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Seminar on supporting lone parents in the EU


What is the situation of single-parent families across the EU? What are different countries doing to support these families and help them stay in the labour market? A recent seminar organised within the framework of the European Alliance for Families, during this 2010 European Year for Combating Poverty and Social Exclusion, examined these issues. The seminar, entitled ‘Supporting Lone Parents: How to Best Integrate Them into the Labour Market?’ was held in Brussels on 2 June 2010 and gathered representatives of the European Commission, EU Member States, and NGOs.

The situation of lone parents across the EU

The first part of the seminar was devoted to an overview of the phenomenon of lone parenthood in Europe and a European Commission study titled ‘Poverty and Social Exclusion among lone-parent households’.

“There is an increasing number of single-parent households across the Union, and they are more vulnerable than other types of families”, stressed Marie-Anne Paraskevas, from European Commission’s DG Employment.

The study revealed that almost 20% of European children live in single-parent households and that their poverty risk is almost twice as high as the average poverty risk for all children (34% against 19%). Referring to the reasons behind lone parenthood, Ms Paraskevas pointed out that in Mediterranean countries most lone-parents families result from widowhood, while elsewhere in the EU the main cause is divorce or separation.

Ms Paraskevas also stressed that a great majority of single parents are women who find it difficult to keep their place in the labour market and remain independent from welfare payments. Lone mothers often face a choice between employment and home childcare as result of lack of available childcare services. In response, support policies need to be targeted at lone parents and their children, through financial assistance, social services and through a better integration into the labour market, she said.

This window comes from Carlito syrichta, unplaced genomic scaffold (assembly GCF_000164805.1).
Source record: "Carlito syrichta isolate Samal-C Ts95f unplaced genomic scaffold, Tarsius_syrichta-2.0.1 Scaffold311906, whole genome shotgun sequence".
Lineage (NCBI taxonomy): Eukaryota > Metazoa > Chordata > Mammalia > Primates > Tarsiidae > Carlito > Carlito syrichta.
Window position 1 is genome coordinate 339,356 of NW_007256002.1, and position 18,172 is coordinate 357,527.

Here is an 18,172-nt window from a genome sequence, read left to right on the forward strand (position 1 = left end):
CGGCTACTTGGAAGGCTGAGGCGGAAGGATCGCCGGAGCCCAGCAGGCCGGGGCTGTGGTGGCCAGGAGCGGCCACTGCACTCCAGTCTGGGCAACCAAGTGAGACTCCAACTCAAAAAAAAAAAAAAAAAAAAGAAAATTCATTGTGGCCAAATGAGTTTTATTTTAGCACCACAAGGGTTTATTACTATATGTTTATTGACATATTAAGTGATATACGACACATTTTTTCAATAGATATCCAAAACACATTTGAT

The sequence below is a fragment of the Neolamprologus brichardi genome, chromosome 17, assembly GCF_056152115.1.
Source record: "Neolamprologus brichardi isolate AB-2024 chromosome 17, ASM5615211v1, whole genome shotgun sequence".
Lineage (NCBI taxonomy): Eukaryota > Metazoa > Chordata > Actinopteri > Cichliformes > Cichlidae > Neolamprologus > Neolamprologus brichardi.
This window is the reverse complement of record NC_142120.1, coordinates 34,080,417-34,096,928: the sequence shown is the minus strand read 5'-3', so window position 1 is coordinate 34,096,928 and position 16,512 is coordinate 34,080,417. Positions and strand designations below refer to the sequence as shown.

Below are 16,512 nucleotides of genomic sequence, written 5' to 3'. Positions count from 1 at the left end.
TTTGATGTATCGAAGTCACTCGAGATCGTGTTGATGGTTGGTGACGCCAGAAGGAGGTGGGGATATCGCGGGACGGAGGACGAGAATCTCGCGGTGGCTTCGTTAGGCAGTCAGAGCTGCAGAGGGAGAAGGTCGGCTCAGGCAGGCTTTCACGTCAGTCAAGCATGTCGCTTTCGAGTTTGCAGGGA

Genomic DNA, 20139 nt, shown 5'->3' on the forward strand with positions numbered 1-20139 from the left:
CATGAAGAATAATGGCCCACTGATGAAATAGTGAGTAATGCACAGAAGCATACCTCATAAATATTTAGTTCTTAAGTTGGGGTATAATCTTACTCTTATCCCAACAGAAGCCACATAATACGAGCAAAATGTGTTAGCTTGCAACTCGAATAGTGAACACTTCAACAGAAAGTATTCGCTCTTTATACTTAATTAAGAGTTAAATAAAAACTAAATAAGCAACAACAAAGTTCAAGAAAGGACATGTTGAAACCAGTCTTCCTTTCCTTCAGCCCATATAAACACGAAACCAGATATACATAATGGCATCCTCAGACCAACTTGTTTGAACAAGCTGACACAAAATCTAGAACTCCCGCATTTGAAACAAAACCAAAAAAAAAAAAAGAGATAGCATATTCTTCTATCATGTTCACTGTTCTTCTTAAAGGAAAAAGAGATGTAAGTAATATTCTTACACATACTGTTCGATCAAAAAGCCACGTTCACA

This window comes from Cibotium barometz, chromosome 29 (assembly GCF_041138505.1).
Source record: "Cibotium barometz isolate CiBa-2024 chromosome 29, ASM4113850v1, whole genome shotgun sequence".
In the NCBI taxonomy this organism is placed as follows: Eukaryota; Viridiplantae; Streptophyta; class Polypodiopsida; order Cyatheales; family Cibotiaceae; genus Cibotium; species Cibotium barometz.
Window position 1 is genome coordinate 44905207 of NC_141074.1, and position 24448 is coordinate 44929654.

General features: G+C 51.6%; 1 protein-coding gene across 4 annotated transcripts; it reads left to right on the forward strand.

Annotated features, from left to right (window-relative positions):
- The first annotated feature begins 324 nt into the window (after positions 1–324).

Measures in place to help single parent households

In addition, three very different systems of supporting lone parents were presented. Jane Hall, from the UK’s Department for Work and Pensions, stressed that the UK is one of EU Member States with a largest proportion of single parents, and that over half of them are unemployed. She further explained that the UK government is dealing with the issue through measures such as tailored advice and tax credits, as well as through a voluntary government programme designed to encourage single parents to find employment.

Monique Kuunders, from the Netherlands Youth Institute, said that although Dutch single mothers work more than they used to, they work longer hours and struggle to find childcare options. The single parents who receive government support are required to work or actively look for work. The early 2009, the legislation was softened, while encouraging parents to enrol in training.

Phillipe Steck, from the French National Family Fund, talked about the dedicated benefit for lone parents in France and a recently strengthened welfare to work scheme that aims to impose tighter controls on this kind of benefit, which is subject to a higher fraud than other allowances.

The presentations were followed by a discussion during which other representatives talked about the situation of single parents in their countries. Some of the measures put in place to support single parents included a generous universal allowance in Ireland and single-parent programmes offering education and job advice in Denmark. Other countries (Romania, Cyprus) are set to adopt benefits targeted at single parents but there are no specific measures available in Slovakia, Czech Republic, Latvia and Austria.

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